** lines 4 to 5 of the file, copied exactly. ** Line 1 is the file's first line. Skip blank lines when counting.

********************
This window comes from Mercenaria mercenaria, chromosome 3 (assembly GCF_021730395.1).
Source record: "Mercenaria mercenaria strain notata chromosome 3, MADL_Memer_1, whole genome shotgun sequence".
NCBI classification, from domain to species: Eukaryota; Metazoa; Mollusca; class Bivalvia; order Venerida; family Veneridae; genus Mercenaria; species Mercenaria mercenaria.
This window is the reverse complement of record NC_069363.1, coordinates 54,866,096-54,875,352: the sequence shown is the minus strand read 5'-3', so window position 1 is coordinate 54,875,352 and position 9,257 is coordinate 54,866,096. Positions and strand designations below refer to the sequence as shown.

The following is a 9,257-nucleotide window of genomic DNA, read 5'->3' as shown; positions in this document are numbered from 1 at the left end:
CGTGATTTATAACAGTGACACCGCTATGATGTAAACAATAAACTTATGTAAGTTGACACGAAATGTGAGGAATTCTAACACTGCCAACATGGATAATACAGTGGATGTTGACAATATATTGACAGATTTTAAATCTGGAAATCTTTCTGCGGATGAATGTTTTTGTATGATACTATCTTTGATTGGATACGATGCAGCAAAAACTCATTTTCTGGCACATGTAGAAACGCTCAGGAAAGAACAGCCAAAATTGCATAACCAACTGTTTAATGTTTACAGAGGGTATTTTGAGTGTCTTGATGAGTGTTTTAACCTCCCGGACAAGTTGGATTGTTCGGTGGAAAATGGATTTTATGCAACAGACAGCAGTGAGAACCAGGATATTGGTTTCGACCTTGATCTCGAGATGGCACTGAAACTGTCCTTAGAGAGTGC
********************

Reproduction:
This window is the reverse complement of record NC_069363.1, coordinates 54,866,096-54,875,352: the sequence shown is the minus strand read 5'-3', so window position 1 is coordinate 54,875,352 and position 9,257 is coordinate 54,866,096. Positions and strand designations below refer to the sequence as shown.

The following is a 9,257-nucleotide window of genomic DNA, read 5'->3' as shown; positions in this document are numbered from 1 at the left end: